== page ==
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YOU ASK. WE INVESTIGATE. Woman says hospital lost her jewelry

Posted at 7:31 PM, Oct 14, 2016
A trip to the hospital ended with one woman heartbroken, but not for the reason you might suspect.
She says the hospital lost several pairs of earrings during her visit and is not taking responsibility for it.
For Tracy Shea, going to the hospital for an emergency wasn't only traumatic, it was emotional. 
Coworkers took her to Mountain View Hospital on Sept. 23, when she started showing stroke symptoms.
"As I'm having these symptoms, I'm all hooked up, and they came to me and told me I had to take my earrings out," said Shea.
She had seven earrings in and says hospital staff told her they would all need to taken out before she could get an MRI.
"I told them, 'No I'm not taking them out because I just had over $20,000 worth of jewelry stolen from me,'" Shea said.
Shea says someone used a stolen garage door opener to get in her home and stole all the jewelry she wasn't wearing. 
Eventually she agreed to take the earrings out and says they were put in a red biohazard bag. That was the last time she saw those earrings.
"I got home and couldn't find my stuff, so I immediately called the hospital and they said, 'We don't have it down here in the security,'" said Shea. "I figured because they put it in a biohazard bag it probably got thrown away."
Shea said she spoke with a patient advocate from the hospital.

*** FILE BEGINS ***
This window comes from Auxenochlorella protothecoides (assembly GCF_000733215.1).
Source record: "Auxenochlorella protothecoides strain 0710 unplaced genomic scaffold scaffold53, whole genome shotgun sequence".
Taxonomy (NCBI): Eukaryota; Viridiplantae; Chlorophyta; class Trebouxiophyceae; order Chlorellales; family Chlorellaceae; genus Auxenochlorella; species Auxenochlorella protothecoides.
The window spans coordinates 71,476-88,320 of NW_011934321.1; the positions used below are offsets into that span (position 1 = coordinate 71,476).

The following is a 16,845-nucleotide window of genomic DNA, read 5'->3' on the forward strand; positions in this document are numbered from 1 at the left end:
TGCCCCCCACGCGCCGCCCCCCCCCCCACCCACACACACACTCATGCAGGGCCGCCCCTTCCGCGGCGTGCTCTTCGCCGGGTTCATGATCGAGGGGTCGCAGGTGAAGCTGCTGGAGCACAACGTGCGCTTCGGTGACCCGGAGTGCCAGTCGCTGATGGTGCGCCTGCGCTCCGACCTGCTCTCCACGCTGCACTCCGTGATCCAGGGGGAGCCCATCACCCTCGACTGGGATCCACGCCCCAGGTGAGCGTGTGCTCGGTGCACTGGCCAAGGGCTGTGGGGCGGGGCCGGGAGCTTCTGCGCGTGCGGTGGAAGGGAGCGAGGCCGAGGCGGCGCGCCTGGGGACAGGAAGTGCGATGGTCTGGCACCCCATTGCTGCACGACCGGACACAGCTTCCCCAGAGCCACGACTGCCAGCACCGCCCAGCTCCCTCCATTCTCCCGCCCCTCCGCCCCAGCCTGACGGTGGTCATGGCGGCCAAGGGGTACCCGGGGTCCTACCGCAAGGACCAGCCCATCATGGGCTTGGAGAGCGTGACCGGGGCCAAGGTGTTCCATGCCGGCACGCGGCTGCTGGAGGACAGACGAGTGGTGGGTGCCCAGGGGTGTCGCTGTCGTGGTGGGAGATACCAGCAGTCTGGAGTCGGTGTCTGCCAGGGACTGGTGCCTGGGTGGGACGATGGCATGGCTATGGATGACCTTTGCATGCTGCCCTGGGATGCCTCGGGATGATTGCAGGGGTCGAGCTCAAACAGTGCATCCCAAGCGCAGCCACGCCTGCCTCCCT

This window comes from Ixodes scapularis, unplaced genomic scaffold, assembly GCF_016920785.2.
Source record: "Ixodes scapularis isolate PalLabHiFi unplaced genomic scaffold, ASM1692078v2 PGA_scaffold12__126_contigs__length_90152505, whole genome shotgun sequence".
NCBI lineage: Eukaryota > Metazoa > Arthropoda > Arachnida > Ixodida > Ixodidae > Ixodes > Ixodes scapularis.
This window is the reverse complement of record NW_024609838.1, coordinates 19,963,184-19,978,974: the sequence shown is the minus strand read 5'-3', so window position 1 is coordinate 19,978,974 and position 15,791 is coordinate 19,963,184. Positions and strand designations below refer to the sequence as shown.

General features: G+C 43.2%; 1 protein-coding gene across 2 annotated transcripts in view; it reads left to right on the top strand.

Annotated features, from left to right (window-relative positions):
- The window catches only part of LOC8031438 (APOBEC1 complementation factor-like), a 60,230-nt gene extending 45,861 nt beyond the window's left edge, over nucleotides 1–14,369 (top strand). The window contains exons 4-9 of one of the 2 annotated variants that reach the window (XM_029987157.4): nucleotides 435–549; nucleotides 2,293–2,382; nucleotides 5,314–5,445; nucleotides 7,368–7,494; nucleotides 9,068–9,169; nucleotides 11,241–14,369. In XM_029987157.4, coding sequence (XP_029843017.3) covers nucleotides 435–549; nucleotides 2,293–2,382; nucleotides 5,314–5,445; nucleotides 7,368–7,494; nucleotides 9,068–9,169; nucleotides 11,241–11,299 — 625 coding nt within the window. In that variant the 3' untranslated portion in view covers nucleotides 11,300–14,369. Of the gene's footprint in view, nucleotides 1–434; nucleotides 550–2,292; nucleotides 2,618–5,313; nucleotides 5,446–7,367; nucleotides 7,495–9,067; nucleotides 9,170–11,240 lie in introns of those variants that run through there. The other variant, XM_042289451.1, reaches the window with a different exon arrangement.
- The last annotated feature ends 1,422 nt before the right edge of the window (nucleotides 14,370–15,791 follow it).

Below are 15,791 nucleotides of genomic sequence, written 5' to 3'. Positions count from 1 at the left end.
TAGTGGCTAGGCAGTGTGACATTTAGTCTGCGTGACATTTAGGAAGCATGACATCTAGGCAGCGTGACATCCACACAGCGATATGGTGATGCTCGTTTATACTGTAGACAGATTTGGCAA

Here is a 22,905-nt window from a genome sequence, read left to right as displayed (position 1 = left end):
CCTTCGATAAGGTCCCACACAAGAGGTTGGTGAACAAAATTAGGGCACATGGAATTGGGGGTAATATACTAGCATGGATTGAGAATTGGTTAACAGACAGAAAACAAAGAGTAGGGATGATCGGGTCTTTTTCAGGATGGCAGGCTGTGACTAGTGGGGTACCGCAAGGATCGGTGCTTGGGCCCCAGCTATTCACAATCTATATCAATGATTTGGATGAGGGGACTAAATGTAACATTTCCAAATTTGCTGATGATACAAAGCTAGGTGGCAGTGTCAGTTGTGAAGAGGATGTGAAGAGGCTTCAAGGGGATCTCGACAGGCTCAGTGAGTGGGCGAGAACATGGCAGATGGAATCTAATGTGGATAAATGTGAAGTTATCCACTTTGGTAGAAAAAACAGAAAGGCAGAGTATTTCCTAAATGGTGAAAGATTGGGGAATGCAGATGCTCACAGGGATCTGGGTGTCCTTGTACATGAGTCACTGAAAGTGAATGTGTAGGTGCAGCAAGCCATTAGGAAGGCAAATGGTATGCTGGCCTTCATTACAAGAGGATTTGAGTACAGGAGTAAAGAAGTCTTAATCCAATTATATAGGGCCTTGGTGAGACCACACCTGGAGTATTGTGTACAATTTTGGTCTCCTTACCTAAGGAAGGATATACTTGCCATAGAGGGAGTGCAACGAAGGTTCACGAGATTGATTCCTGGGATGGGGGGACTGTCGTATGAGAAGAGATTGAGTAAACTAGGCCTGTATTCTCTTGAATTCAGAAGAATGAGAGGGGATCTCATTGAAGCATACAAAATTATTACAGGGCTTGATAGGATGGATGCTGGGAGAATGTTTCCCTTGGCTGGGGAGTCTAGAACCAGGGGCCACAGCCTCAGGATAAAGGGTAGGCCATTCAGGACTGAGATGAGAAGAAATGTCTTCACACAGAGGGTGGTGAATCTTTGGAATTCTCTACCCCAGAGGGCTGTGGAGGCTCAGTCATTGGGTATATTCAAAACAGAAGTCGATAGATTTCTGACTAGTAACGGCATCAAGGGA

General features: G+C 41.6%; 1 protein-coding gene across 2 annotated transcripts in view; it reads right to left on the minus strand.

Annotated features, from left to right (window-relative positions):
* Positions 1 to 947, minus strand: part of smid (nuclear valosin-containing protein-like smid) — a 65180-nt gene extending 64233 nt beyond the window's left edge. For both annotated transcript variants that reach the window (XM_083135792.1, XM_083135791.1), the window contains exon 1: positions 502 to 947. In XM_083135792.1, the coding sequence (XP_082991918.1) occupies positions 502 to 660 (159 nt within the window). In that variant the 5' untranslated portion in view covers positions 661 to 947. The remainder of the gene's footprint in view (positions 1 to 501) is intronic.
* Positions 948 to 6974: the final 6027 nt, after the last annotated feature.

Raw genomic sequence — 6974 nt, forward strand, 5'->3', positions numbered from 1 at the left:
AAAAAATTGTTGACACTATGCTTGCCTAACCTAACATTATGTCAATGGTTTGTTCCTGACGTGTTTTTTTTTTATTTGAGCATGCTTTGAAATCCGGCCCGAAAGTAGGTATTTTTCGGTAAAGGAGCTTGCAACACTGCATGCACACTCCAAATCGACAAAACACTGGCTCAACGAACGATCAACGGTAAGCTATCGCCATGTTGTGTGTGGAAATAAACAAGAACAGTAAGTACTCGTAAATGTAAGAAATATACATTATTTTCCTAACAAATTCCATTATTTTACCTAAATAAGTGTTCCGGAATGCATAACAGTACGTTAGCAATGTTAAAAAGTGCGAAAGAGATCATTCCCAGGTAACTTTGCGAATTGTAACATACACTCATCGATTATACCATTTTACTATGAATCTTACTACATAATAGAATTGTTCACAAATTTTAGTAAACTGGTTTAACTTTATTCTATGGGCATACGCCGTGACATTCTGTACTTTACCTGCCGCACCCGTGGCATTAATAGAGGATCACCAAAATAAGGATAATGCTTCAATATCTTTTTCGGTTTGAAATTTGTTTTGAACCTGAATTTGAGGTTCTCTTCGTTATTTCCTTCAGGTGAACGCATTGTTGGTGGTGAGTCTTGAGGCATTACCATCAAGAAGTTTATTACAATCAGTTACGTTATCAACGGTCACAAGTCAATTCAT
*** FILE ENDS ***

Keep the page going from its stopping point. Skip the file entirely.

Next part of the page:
"She told me that because they put it in a biohazard bag, she felt some responsibility," Shea said.
But then, she says the patient advocate changed their tune.
"She left a voicemail saying, 'Sorry we're not going to take responsibility for it. We couldn't find your things and we're not going to take responsibility,'" said Shea.
What hurts Shea the most is those earrings were the only things left from her parents who passed away because her other jewelry was stolen.
"The last things I had," she said. "That was it, that was all I had left, that was all I had left."
13 Action News reached out the hospital to find out what happened to Shea's earrings. 
They sent us the following statement:
"We do investigate each allegation of lost belongings reported to us and address accordingly based on that investigation. We strongly encourage all visitors and patients to leave their valuables at home."
However, that statement does not address what happened to Shea, particularly considering she was taken to the hospital for an emergency medical issue and could not have left her earrings at home. 
We followed up, but the hospital gave us another generic response, saying:
"We cannot comment on specific patients' cases. When people come through the emergency room, if they have valuables that need to be secured the staff (or patient if able) alert security. The valuables are then documented and secured."
After 13 Action News got that statement, we asked twice if they would comment on Shea's situation if she signed a HIPPA release form, but they continued with the canned statements, never apologizing or taking any responsibility.
"The point is, is these things were given to me by people who are no longer in my life and I've lost everything from losing my parents," she said. "It just, it can't be replaced."